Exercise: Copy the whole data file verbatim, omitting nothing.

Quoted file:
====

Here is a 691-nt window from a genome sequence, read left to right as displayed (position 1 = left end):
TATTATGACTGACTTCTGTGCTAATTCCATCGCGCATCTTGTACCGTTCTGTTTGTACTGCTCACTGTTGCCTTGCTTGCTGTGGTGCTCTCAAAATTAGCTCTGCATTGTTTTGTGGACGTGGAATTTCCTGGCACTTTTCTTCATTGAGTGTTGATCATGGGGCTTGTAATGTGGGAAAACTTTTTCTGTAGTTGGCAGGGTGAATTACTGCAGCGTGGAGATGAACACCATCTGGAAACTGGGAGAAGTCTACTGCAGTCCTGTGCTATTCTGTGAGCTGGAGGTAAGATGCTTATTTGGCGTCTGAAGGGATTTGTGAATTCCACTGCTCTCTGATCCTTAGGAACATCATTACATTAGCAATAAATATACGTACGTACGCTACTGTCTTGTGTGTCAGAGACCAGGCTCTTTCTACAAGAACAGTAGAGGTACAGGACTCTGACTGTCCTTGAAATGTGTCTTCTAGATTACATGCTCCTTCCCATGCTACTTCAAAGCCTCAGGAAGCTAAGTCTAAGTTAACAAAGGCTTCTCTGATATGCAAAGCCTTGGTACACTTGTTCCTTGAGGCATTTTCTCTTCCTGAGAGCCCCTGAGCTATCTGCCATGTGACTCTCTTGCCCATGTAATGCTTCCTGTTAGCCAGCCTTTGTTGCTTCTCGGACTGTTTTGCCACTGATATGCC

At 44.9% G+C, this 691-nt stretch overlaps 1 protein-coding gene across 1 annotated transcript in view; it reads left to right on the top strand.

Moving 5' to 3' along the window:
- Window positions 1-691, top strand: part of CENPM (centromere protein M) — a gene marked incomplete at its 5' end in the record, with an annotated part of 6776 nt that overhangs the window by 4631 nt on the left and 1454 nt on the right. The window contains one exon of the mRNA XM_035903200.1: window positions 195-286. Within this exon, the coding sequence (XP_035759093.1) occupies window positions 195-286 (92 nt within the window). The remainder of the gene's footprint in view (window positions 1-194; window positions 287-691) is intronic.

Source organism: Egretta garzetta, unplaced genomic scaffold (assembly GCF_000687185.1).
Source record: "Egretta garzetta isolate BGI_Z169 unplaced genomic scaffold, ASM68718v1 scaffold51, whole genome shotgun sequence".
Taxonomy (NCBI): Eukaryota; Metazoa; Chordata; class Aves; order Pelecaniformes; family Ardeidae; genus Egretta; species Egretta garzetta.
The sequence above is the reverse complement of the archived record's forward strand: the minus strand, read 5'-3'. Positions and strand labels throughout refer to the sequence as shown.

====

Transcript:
Here is a 691-nt window from a genome sequence, read left to right as displayed (position 1 = left end):
TATTATGACTGACTTCTGTGCTAATTCCATCGCGCATCTTGTACCGTTCTGTTTGTACTGCTCACTGTTGCCTTGCTTGCTGTGGTGCTCTCAAAATTAGCTCTGCATTGTTTTGTGGACGTGGAATTTCCTGGCACTTTTCTTCATTGAGTGTTGATCATGGGGCTTGTAATGTGGGAAAACTTTTTCTGTAGTTGGCAGGGTGAATTACTGCAGCGTGGAGATGAACACCATCTGGAAACTGGGAGAAGTCTACTGCAGTCCTGTGCTATTCTGTGAGCTGGAGGTAAGATGCTTATTTGGCGTCTGAAGGGATTTGTGAATTCCACTGCTCTCTGATCCTTAGGAACATCATTACATTAGCAATAAATATACGTACGTACGCTACTGTCTTGTGTGTCAGAGACCAGGCTCTTTCTACAAGAACAGTAGAGGTACAGGACTCTGACTGTCCTTGAAATGTGTCTTCTAGATTACATGCTCCTTCCCATGCTACTTCAAAGCCTCAGGAAGCTAAGTCTAAGTTAACAAAGGCTTCTCTGATATGCAAAGCCTTGGTACACTTGTTCCTTGAGGCATTTTCTCTTCCTGAGAGCCCCTGAGCTATCTGCCATGTGACTCTCTTGCCCATGTAATGCTTCCTGTTAGCCAGCCTTTGTTGCTTCTCGGACTGTTTTGCCACTGATATGCC

At 44.9% G+C, this 691-nt stretch overlaps 1 protein-coding gene across 1 annotated transcript in view; it reads left to right on the top strand.

Moving 5' to 3' along the window:
- Window positions 1-691, top strand: part of CENPM (centromere protein M) — a gene marked incomplete at its 5' end in the record, with an annotated part of 6776 nt that overhangs the window by 4631 nt on the left and 1454 nt on the right. The window contains one exon of the mRNA XM_035903200.1: window positions 195-286. Within this exon, the coding sequence (XP_035759093.1) occupies window positions 195-286 (92 nt within the window). The remainder of the gene's footprint in view (window positions 1-194; window positions 287-691) is intronic.

Source organism: Egretta garzetta, unplaced genomic scaffold (assembly GCF_000687185.1).
Source record: "Egretta garzetta isolate BGI_Z169 unplaced genomic scaffold, ASM68718v1 scaffold51, whole genome shotgun sequence".
Taxonomy (NCBI): Eukaryota; Metazoa; Chordata; class Aves; order Pelecaniformes; family Ardeidae; genus Egretta; species Egretta garzetta.
The sequence above is the reverse complement of the archived record's forward strand: the minus strand, read 5'-3'. Positions and strand labels throughout refer to the sequence as shown.